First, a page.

implement on the service implementation class and use it from the client

If we want a function to fill the array with values we need to specify it as out and if we read and write values on the service (get an image, convert it to grey scale) we use inout:

Creating custom types

You can pass a very limited number of types using the binder :

  • All primitives
  • Arrays of primitives
  • String and CharSequence
  • Some data structures (map, list, etc)
  • File Descriptor (very useful)

You can add a new type by implementing Parcelable interface: (do it in the library)

Serialize the object in writeToParcel method and deserialize it on createFromParcel. Note that the order is important (in this example first is integer and second is srting)

We also need to add another aidl file CustomType.aidl with the parcelable definition:

Now we can add the custom type as a parameter in our interface:

Note that we need to import the custom type even if its on the same package

Asynchronous Service

Another useful option is declaring an async method in the service. We do it using oneway keyword and we need to split the operation into 2 interfaces – one for the request and one for the response.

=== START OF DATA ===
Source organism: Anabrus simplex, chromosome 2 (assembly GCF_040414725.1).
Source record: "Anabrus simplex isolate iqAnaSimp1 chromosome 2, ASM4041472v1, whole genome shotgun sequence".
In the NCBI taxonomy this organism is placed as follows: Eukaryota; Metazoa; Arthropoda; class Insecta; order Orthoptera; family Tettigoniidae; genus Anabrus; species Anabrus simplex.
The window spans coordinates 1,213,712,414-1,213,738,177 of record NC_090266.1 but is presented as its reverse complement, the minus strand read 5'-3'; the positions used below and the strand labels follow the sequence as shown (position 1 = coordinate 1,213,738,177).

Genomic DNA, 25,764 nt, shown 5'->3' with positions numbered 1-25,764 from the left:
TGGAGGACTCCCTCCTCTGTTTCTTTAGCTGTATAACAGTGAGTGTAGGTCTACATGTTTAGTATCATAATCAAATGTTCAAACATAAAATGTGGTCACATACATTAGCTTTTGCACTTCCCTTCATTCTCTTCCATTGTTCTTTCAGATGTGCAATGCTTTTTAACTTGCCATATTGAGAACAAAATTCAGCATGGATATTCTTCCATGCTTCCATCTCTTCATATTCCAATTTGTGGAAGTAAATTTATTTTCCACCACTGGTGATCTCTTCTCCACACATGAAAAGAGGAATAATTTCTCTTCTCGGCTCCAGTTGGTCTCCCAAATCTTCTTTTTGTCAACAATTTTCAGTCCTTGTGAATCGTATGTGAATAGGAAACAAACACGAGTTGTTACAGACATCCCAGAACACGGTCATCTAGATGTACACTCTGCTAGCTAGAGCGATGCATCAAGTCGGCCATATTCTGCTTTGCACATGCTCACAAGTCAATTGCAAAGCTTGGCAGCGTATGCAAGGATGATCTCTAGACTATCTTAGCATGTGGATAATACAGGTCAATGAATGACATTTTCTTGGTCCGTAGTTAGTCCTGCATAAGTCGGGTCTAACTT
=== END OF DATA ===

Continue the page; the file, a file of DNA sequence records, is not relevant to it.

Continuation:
For example we want to sum the array elements asynchronously. We need to create 2 interfaces:

one for the request: IAsync.aidl

And one for the response: IAsyncListener.aidl

Now we implement the service:

And use it from the client

Note that the client derived from the response interface Stub (i.e. the client act as a server for the result)

Thats it. You can download the source example here

This is the basic for any type of service in android , next post will be on native services integrated into AOSP




5 thoughts on “Android Services and AIDL

  1. […] submitted by /u/matoas7 [link] [comments] Source from: […]

  2. Would you say this is a good mechanism to create plugins?

  3. […] December 9, 2017 Liran B.H  2d Comments […]

  4. For anyone getting the following error: “java.lang.IllegalArgumentException: Service Intent must be explicit: Intent”

    I seem to have solved it by following the advice here:

    Editing the of mysimpclient with the following:

    protected void onStart() {

    Intent i1 = new Intent(“”);

    Intent i2 = new Intent(“”);

    Now I get an error when I click the buttons:

    java.lang.NullPointerException: Attempt to invoke interface method ‘java.lang.String’ on a null object reference

  5. This post is in fаct a plеasant one it helps new net users, who are ԝishing in favor of blogging.